In announcing the award winners, Dr. Huang noted, “We could not have been happier with the response to our grant program. The number and quality of the entries was very high, and the review process was even more selective than most NIH grant competitions.”
“The awardees,” explained Dr. Huang, “best presented a clear research plan that set optimistic yet reachable goals, which we felt demonstrated not only significant scientific potential in future biomarker discovery but also aligned with RayBiotech's pioneering vision.”
Biomarkers are defined as any measurable differences in physiology that can be correlated with a human disease. Molecular biomarkers include specific genes, metabolites or proteins. Although significant resources have been used to find genetic biomarkers, protein biomarkers are considered to be more desirable for several reasons.
First, discovery of genetic biomarkers by genetic linkage can be extremely difficult. For example, compared to similar screens for protein biomarkers, genome-wide association studies, commonly used to find genes correlated with a disease, require many more samples and more complex mathematical analysis. Second, changes in protein expression more accurately reflect the immediate physiologic status of the patient than do changes in gene expression. Furthermore, the biological activities of protein markers may be affected by biochemical modifications or the presence of auto-antibodies that bind to them. In fact, the presence of these modifiers, which are independent of gene or protein expression levels, may be biomarkers in and of themselves.
The search for biomarkers has become a top priority in biomedical and clinical research, as they could potentially be used for disease screening, diagnosis and prognosis or even for choosing personalized treatment regimens for patients. Biomarkers can also suggest new drug targets, elucidate the mechanisms of drug actions or help in selecting suitable participants for clinical trials.
The use of RayBiotech’s antibody arrays for protein biomarker discovery was well-illustrated in a publication that appeared in the November 2007 issue of Nature Medicine. The authors, Sandip Ray et al., used the RayBio® Human Cytokine Antibody Array 1000 to detect 120 different proteins in the blood of Alzheimer’s patients and compared the expression patterns to both normal individuals and patients with other types of dementia. Analysis of the results revealed a panel of 18 proteins found in the blood that could successfully differentiate Alzheimer’s patients with greater than 90% accuracy. Moreover, the authors demonstrated that the same biomarker panel could potentially be used for early detection of Alzheimer’s, years earlier than existing diagnostic methods.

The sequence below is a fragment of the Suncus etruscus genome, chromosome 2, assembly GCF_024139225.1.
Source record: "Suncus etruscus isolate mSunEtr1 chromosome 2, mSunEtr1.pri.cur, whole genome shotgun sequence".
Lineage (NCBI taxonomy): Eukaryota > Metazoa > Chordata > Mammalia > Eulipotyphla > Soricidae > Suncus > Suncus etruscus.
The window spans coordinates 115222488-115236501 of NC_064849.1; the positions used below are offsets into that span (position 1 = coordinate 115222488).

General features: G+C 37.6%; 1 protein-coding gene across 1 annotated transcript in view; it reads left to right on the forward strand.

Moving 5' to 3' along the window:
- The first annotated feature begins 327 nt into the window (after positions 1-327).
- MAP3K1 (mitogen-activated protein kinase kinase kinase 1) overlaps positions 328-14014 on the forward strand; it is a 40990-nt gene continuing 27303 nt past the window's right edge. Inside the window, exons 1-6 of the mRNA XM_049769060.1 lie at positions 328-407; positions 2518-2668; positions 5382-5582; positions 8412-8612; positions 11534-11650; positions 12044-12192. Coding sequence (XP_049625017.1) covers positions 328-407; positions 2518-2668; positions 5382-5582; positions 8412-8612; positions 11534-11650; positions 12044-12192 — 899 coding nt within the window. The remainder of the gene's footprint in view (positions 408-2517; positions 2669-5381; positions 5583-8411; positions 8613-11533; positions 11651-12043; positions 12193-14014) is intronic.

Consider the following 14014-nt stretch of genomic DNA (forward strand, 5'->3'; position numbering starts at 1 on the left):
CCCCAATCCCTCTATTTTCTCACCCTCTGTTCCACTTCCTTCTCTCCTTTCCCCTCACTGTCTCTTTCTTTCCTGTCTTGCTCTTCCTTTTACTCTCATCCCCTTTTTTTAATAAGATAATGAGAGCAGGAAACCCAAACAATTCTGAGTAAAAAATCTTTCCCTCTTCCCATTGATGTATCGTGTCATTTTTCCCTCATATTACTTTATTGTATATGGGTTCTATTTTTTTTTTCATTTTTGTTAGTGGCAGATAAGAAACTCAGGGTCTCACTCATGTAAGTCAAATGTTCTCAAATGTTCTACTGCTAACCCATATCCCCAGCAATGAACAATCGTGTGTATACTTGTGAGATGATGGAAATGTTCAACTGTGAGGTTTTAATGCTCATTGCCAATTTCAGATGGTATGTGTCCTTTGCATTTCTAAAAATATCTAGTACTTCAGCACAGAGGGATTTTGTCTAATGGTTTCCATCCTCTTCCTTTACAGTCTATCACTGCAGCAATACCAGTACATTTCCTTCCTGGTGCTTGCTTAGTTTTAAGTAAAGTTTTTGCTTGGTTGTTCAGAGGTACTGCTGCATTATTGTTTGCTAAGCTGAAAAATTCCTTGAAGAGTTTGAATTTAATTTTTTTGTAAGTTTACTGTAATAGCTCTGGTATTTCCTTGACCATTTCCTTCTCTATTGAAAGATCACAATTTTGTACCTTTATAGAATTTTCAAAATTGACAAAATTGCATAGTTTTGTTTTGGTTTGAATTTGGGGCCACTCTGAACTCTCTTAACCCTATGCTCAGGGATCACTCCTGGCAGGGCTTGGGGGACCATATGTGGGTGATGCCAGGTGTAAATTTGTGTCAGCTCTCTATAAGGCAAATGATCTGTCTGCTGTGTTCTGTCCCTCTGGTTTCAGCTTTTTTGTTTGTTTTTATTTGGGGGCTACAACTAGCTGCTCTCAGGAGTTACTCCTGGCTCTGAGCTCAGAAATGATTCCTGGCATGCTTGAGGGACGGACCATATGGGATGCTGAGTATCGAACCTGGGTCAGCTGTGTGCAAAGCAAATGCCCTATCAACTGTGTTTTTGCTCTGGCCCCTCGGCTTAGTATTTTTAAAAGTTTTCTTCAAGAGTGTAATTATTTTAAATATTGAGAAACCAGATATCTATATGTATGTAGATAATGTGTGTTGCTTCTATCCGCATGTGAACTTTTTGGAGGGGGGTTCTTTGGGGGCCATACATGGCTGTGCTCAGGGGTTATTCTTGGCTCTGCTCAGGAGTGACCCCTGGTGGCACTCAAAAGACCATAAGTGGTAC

Currently, most biomarker discovery projects employ methods of biochemical separation, such as mass spectrometry or 2D gel electrophoresis, to identify potential protein biomarkers. “While effective at discovering novel protein biomarkers, the traditional methods of biomarker discovery are beyond the reach of most researchers,”
After identification of potential biomarkers in a small number of samples in the discovery phase, subsequent studies usually employ antibody-based detection to validate biomarker candidates in a larger population. In most cases, suitable antibodies to novel proteins must be generated, a process that is neither trivial nor its success guaranteed.